Devastated to her very core, Eve can barely breathe, let alone speak. As Roarke opens his mouth to explain, she shuts him out and flees the house. The detectives’ bullpen goes pin-drop silent, with all eyes on the floor, when she arrives at her office. Commander Whitney delicately questions her ability to continue with the Craig Foster case. But continue that investigation is what she does, minute by minute, all day long, diverting all the demands and threats from the still clueless idiot that is Roarke, to her voicemail.

At the end of the day, when Eve must decide whether she will go home or not, she finds herself on the doorstep of her oldest friend, Mavis Freestone. In the end, it is Mavis’ extensive experience with the making of videos that allows her to show Eve, frame by frame, the truth. Armed with that truth and knowing the words she needs to say to Roarke, Eve heads home to end the war over Magdelana Percell.

Back in 2007, when this entry was published, readers didn’t have the twenty-plus additional stories that we have as I write this review. A reader today knows that Eve and Roarke are still together, still a team. But I can just imagine back then the tension readers felt over this situation. I know I felt it even now, all these years later, even knowing how much is still to come. So I can also imagine the deep breaths of, first, fear and then relief, which are exhaled as this scene transpires.

However, every woman knows that a fight over a man does not end when that man and his significant other reach a loving understanding. That fight is never over until the Wicked Witch is nothing but a set of feet poking out of the rubble. And J. D. Robb writes that scene with a style and a content that will have the reader – female readers, anyway – pumping their fist in the air and yelling, “Yes!”

Now, with that major distraction out of the way, Eve can concentrate fully on her investigation. And it doesn’t take her even a day to reach the same conclusion that I reached in the first 30 pages of the book. However, that conclusion is so terrible to contemplate that Eve must now fight a new battle – with the Commander, with Mira, even with Peabody and Roarke – to be allowed to pursue that avenue of investigation.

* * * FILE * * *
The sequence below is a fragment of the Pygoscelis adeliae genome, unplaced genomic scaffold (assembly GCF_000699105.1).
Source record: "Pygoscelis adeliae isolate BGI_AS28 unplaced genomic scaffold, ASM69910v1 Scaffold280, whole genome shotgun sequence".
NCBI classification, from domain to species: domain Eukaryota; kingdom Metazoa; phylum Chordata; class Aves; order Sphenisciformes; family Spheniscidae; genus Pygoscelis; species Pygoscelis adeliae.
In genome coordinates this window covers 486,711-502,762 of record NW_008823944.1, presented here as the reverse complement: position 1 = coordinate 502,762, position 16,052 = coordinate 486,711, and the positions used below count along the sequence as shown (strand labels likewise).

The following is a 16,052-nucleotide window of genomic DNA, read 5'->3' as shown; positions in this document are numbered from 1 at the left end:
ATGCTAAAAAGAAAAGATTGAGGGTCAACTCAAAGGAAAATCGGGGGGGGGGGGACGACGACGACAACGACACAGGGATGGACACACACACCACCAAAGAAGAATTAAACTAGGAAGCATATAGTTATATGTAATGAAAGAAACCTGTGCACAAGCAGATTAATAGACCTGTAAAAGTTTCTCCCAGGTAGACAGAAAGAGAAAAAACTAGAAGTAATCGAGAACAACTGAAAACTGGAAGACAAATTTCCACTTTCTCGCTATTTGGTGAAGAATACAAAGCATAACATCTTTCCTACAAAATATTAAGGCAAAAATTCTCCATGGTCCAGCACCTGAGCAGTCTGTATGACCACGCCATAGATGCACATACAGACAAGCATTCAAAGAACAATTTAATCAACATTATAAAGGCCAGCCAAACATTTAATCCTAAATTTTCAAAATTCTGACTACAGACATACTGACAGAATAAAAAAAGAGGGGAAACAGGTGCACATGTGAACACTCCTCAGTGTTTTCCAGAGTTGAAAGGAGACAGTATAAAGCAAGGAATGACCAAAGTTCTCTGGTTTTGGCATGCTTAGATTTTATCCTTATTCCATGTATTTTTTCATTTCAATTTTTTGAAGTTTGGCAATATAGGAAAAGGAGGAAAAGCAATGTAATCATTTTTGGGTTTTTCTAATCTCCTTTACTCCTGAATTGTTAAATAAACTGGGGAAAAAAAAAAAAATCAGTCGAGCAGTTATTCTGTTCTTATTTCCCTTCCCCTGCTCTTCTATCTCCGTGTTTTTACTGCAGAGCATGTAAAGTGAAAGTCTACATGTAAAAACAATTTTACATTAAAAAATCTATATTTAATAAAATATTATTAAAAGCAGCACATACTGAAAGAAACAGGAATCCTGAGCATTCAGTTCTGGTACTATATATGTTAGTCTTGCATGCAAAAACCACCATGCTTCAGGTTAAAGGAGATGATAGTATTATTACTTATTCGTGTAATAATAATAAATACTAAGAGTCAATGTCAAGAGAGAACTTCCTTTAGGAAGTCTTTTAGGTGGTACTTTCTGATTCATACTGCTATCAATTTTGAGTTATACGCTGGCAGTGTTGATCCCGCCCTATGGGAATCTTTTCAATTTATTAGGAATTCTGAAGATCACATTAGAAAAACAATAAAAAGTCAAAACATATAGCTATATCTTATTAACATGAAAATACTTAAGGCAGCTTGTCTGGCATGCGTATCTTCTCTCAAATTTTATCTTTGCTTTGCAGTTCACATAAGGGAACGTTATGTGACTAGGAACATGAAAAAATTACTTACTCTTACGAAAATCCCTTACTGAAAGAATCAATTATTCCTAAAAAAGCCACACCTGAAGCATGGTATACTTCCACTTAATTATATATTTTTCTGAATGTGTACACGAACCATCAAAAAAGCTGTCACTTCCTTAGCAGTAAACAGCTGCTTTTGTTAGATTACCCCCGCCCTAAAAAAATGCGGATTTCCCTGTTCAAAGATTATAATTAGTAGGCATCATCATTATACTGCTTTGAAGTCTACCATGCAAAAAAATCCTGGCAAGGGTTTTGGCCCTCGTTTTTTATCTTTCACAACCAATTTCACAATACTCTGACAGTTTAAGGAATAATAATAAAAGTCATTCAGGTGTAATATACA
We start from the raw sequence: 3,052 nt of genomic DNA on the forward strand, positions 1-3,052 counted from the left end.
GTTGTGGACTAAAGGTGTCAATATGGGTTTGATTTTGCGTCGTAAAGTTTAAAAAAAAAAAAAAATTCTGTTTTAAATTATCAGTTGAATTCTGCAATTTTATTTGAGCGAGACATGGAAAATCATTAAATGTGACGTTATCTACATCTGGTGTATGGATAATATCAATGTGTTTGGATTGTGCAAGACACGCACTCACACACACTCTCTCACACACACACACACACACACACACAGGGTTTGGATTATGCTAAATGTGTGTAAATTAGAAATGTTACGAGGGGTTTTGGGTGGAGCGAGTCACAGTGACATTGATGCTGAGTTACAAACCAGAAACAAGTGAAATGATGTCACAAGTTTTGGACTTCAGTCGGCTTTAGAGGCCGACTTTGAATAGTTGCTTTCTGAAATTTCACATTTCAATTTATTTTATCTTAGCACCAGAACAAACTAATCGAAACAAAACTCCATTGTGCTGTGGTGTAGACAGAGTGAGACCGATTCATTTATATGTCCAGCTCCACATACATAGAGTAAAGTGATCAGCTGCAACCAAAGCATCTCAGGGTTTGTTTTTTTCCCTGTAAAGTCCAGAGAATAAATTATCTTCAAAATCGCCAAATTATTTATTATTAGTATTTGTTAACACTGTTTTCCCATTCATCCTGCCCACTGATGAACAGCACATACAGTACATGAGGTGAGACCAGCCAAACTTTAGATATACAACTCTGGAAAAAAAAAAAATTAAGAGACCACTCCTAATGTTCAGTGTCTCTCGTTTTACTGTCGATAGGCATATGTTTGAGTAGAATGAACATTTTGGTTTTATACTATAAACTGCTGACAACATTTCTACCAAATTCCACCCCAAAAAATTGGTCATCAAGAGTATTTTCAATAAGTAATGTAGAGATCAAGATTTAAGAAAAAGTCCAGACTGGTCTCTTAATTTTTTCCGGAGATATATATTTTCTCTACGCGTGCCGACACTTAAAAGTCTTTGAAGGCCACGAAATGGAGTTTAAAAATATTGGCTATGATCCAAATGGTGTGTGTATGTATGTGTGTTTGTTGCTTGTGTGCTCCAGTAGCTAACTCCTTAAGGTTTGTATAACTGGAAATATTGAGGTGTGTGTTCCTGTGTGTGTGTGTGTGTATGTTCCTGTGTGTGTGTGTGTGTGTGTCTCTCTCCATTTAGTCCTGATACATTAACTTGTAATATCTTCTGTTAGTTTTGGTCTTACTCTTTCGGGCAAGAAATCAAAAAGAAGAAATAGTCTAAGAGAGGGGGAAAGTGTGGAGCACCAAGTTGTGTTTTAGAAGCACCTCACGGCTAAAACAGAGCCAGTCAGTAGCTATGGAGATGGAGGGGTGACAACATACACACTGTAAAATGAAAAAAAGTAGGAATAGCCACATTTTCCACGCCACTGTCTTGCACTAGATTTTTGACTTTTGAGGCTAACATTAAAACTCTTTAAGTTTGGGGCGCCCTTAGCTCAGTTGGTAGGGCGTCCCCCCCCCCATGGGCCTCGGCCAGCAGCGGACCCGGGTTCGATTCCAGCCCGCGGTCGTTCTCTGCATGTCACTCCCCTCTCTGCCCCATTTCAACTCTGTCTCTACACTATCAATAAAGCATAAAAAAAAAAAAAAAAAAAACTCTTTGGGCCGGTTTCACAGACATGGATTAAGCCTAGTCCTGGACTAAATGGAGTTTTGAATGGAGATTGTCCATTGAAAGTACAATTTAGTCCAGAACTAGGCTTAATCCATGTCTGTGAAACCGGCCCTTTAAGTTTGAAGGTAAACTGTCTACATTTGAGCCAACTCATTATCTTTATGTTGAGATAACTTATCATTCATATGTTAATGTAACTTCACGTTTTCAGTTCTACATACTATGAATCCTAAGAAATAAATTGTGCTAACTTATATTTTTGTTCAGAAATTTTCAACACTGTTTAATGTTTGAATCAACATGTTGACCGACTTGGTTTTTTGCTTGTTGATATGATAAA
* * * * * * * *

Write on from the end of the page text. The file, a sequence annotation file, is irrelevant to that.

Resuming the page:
And in that vein, Robb keeps the action going to the end. Most of it is tactical and emotional rather than the breaking of doors and the throwing of fists and kicks. And the scene where Eve gets the killer to confess is a masterpiece of verbal manipulation.

Though not one single entry at this point can be construed as a standalone, the In Death series just keeps getting better and better. Robb continues to build storylines apropos to anyone’s cognizance. And she has built enduring and endearing characters, whose experiences can touch a chord in anyone, regardless of wealth, social standing or career choice.

Cover Art From Goodreads

Bye, Bye Baby

Born In Death_JDRobb_102857



Natalie Copperfield and Bick Byson are both employees at the same high-powered accounting firm in NYC. They are both young, intelligent, capable and more than well thought of by the management of the firm. They are both engaged to be married, to each other, as a matter of fact. And they are both dead within an hour of each other.

Natalie is beaten almost beyond recognition, tortured by fire and strangled with her own belt. Bick is not tortured, but he is just as dead, beaten to a pulp and strangled with packing cord. Their computers and discs are gone; however, a deleted but recovered transmission from Natalie’s personal ‘link indicates that she found some massive irregularities with several accounts at work. Eve Dallas has discovered a motive for the murders. What she needs now is the nature of the irregularities and the companies involved.

Murder investigation notwithstanding, Eve is being forced to contend with the fact that Mavis Freestone’s baby is due in just a couple of weeks. There are birthing coach classes to attend with Roarke, a baby shower to give in three days and presents to buy for Mavis and the baby. Since Eve hates hospitals with a passion, despises giving and attending parties and definitely abhors shopping, trying to find a murderer who tortures people by burning their bare feet is a walk in the park, by comparison.

And then the clerk from the baby store who sold Eve the presents disappears. An unwed pregnant mother, Tandy Willowby met Mavis at their birthing center several months prior. While Mavis and Leonardo co-hab, the father of Tandy’s baby is no longer in the picture, so Mavis has taken extra time to give Tandy friendship and support. When Tandy fails to show at the baby shower and Eve finds the wrapped baby gift, the packed maternity bag and bone dry plants in Tandy’s apartment, Eve suspects that Tandy has been snatched.

Eve is a Homicide cop, not Missing Persons, but she has made a promise to Mavis to find Tandy. When a spate of similar disappearances is turned up by the MPU, disappearances that ended with murdered bodies of mothers or babies, Eve is allowed to become primary investigator on this second case.